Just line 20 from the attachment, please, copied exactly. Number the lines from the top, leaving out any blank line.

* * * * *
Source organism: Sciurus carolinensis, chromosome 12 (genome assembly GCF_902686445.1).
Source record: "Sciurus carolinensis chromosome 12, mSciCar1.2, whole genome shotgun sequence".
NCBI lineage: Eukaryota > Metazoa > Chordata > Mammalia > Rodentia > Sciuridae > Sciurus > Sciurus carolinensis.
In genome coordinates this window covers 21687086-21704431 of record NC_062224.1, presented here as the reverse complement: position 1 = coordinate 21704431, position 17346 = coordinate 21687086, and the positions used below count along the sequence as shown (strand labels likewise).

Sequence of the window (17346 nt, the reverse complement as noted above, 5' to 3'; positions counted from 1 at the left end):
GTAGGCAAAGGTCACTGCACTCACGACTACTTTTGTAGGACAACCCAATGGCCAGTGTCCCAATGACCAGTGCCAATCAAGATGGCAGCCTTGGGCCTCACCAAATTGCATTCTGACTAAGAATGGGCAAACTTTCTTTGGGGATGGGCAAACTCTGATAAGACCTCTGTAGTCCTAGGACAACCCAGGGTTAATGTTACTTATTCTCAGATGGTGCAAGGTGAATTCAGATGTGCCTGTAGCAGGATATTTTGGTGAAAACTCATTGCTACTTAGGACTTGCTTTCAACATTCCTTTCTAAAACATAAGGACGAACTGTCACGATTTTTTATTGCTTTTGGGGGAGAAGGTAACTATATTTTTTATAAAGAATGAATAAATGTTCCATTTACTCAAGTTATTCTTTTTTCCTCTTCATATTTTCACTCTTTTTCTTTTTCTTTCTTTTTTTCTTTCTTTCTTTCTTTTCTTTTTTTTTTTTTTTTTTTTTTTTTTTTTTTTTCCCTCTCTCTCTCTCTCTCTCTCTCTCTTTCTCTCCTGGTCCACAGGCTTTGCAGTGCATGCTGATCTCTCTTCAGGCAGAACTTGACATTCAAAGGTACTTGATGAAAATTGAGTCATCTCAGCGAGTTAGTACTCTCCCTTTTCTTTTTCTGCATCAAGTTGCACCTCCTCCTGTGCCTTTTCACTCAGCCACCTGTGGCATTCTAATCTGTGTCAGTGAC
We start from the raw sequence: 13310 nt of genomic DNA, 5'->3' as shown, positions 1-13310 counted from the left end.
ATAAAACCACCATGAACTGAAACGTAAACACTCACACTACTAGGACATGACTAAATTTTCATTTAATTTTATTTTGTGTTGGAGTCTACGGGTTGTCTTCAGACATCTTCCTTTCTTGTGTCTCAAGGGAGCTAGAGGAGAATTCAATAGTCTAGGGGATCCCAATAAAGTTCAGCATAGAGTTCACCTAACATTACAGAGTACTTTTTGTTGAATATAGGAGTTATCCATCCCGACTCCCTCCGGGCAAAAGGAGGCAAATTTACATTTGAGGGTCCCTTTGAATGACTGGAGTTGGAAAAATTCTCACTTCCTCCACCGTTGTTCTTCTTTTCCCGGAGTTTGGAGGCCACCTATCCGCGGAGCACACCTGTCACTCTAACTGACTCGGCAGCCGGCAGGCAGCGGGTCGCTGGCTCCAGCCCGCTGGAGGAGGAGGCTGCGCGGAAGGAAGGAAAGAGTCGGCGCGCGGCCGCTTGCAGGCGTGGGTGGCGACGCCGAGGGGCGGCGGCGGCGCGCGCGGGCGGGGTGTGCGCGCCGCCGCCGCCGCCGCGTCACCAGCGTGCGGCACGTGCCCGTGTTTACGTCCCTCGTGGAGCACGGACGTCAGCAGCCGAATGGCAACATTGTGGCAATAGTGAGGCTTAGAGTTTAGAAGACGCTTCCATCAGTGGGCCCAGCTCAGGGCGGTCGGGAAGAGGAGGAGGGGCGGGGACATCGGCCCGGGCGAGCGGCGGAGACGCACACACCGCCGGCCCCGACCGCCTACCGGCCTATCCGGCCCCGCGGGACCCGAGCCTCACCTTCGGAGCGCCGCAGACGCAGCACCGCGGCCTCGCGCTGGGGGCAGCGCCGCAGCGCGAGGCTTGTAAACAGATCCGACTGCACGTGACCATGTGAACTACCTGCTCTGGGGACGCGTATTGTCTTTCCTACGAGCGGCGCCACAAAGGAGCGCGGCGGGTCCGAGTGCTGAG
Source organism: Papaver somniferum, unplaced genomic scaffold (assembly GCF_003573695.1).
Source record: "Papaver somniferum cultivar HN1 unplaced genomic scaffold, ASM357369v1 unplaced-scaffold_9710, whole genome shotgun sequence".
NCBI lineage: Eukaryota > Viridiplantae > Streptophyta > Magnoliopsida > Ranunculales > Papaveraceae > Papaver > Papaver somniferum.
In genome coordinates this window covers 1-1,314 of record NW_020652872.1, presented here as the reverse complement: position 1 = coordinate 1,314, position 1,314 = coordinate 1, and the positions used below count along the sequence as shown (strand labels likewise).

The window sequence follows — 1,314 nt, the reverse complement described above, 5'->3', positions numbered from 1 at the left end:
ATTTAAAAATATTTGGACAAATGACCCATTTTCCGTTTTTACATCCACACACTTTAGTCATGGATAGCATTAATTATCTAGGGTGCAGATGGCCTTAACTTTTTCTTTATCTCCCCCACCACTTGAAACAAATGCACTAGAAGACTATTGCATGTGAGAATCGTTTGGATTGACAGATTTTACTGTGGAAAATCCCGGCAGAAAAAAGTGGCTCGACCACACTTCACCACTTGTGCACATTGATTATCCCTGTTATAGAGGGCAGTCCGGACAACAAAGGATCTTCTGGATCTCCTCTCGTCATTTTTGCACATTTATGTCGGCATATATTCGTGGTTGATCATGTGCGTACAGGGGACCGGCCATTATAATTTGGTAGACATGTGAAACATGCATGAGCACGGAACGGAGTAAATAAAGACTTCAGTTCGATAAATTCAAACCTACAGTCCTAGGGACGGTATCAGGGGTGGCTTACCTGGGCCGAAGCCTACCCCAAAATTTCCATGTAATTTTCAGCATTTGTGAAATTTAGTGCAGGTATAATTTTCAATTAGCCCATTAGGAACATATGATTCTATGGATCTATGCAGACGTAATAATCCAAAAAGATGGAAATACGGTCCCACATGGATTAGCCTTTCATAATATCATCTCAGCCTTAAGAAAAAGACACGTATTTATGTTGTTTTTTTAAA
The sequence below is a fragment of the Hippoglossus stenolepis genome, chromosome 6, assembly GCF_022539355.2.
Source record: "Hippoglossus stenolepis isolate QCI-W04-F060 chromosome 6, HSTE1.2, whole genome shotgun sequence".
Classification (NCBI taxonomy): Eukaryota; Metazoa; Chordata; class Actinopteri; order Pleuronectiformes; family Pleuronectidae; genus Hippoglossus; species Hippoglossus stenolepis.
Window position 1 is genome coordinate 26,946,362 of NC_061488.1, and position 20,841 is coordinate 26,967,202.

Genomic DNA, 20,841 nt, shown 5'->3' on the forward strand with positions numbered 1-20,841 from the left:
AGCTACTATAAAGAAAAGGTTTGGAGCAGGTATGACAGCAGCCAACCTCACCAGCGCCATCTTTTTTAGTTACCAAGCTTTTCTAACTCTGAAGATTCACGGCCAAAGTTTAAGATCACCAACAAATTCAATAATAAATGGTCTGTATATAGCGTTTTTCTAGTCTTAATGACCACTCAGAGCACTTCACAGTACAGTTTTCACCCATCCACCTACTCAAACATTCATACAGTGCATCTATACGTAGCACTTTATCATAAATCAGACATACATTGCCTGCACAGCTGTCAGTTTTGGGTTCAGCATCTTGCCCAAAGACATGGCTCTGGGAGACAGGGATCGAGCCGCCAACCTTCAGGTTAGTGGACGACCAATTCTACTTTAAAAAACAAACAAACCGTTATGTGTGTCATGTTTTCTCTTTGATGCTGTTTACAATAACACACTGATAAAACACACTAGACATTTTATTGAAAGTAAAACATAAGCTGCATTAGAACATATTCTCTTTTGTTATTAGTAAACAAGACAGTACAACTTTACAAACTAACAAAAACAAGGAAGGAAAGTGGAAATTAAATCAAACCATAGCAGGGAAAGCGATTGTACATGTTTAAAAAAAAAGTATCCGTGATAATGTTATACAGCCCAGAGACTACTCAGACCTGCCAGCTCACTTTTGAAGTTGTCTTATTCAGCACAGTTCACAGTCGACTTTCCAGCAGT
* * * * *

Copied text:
AGCTACTATAAAGAAAAGGTTTGGAGCAGGTATGACAGCAGCCAACCTCACCAGCGCCATCTTTTTTAGTTACCAAGCTTTTCTAACTCTGAAGATTCACGGCCAAAGTTTAAGATCACCAACAAATTCAATAATAAATGGTCTGTATATAGCGTTTTTCTAGTCTTAATGACCACTCAGAGCACTTCACAGTACAGTTTTCACCCATCCACCTACTCAAACATTCATACAGTGCATCTATACGTAGCACTTTATCATAAATCAGACATACATTGCCTGCACAGCTGTCAGTTTTGGGTTCAGCATCTTGCCCAAAGACATGGCTCTGGGAGACAGGGATCGAGCCGCCAACCTTCAGGTTAGTGGACGACCAATTCTACTTTAAAAAACAAACAAACCGTTATGTGTGTCATGTTTTCTCTTTGATGCTGTTTACAATAACACACTGATAAAACACACTAGACATTTTATTGAAAGTAAAACATAAGCTGCATTAGAACATATTCTCTTTTGTTATTAGTAAACAAGACAGTACAACTTTACAAACTAACAAAAACAAGGAAGGAAAGTGGAAATTAAATCAAACCATAGCAGGGAAAGCGATTGTACATGTTTAAAAAAAAAGTATCCGTGATAATGTTATACAGCCCAGAGACTACTCAGACCTGCCAGCTCACTTTTGAAGTTGTCTTATTCAGCACAGTTCACAGTCGACTTTCCAGCAGT